Reasserting Just Why Knowledge is Power

The phrase has perhaps been brandied about so much that it has become a little bit of a cliché, but there are so many instances when clichés assert themselves to be nothing but the truth, as is the case with the one claiming “knowledge is power.” Being a research group we can certainly attest to that without reserve. I mean it is after all through research that we operate our entire business.

Is information really as free as we’re led to believe?

To “Google” something has long since become a verb, officially included in any dictionary franchise worth anything, a development which naturally suggests that jumping on the world’s favourite search engine to search for anything really has become such commonplace that it’s more like second nature. You don’t have to think too hard about the action itself and you even get many suggestions for search phrases which could perhaps better match whatever it is you’re looking for.

However, when was the last time you actually got the exact information you were looking for on Google’s first page of results, if that has ever happened at all? These days most of the information you’ll come across online comes with some sort of condition and is not really as free as it appears.

Either you will have to complete some or other action which leads to the publisher of that information getting paid, or you’ll have to buy the information you’re really looking for outright.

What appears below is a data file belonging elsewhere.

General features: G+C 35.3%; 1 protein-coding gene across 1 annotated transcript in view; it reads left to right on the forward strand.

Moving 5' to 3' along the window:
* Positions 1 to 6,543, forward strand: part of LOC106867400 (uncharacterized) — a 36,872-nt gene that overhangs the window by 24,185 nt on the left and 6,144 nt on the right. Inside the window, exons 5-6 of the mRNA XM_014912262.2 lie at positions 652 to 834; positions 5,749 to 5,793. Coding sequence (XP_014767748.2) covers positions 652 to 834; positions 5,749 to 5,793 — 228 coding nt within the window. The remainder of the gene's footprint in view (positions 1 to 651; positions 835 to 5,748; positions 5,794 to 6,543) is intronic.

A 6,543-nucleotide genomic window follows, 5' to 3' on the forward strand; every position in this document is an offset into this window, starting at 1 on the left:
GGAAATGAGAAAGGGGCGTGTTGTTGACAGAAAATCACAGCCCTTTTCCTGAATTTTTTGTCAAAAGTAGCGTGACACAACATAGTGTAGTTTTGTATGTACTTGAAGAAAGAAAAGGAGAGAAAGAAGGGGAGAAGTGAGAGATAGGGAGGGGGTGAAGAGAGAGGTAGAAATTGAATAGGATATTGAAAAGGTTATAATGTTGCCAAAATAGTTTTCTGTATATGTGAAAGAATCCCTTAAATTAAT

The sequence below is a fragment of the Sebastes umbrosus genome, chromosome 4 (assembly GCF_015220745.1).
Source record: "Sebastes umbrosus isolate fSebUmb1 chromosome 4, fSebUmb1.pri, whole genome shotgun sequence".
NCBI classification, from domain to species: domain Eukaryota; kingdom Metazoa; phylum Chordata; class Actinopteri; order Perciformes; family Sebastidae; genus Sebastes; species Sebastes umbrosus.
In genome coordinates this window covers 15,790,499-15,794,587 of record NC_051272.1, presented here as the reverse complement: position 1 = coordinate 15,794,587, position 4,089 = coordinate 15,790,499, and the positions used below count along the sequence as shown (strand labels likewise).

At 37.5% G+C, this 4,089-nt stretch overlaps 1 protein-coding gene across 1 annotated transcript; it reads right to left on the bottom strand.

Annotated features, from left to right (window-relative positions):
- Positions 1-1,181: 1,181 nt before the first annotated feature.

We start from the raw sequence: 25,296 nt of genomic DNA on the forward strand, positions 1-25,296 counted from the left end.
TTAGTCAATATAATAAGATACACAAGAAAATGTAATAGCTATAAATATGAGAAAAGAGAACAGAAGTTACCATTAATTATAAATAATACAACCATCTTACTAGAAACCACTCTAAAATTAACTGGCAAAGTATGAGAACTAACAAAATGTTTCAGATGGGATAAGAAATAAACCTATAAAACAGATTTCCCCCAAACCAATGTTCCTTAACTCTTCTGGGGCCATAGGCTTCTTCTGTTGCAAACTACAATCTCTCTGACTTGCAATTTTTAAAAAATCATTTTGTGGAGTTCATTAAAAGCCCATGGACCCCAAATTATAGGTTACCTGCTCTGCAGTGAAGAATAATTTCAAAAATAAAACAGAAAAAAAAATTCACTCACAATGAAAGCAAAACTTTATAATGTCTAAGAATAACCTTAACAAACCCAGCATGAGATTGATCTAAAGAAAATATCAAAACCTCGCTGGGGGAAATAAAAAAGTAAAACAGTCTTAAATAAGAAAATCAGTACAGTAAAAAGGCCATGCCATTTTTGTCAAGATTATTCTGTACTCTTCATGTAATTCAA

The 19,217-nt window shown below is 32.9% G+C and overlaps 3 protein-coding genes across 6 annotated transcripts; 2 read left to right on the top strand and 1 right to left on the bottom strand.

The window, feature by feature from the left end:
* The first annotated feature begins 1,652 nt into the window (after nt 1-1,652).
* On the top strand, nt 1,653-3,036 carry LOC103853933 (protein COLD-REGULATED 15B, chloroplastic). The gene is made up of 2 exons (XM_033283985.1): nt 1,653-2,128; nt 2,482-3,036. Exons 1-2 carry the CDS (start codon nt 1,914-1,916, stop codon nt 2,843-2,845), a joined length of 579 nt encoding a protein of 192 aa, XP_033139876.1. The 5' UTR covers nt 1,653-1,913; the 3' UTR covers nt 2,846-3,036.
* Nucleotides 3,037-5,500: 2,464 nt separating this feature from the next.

So this is just one way through which knowledge demonstrates just how much power it holds – it holds the power to help people generate some profits by mere virtue of being strategic about how much of this knowledge they share, how they share it and how they monetise it.

Rented knowledge

There is absolutely nothing wrong with the practice itself of monetising some information you possess, especially if that information exists in the form of some specialised knowledge, but there has to be some sort of price paid for the acquisition of that knowledge, a huge chunk of which has to do with the time spent acquiring it, interpreting it and refining it.

If you were to be given full access to all the documents and digital information contained within the Law Offices of Joshua L. Goldstein, P.C., for example, there’s not much you can personally do with it even if you were indeed in the process of trying to comply with the immigration laws of whatever country you’re trying to relocate to, which in this case would be the United States (Los Angeles). What you would need is the specialised training to go with all that knowledge which would afford you the ability to be able to apply it.

Consequently, “renting” knowledge in this way is another way through which the power it contains can be accessed by those who don’t hold it directly, and that’s absolutely fine. In fact, it’s encouraged because everybody can’t be everything at the same time and since you have to find your own area in which to be an expert, when you seek the expert knowledge held by others in different fields that apply to you, you will inevitably have to rent that knowledge through their services.

Colin Shaw
Share Button

Written by Colin Shaw

Colin has been in the finance market for over 20 years and specialises in best business practice to make an organisation profitable. The only man for the job when it comes to numbers and accounts with a keen talent for simplifying finance for the wider market.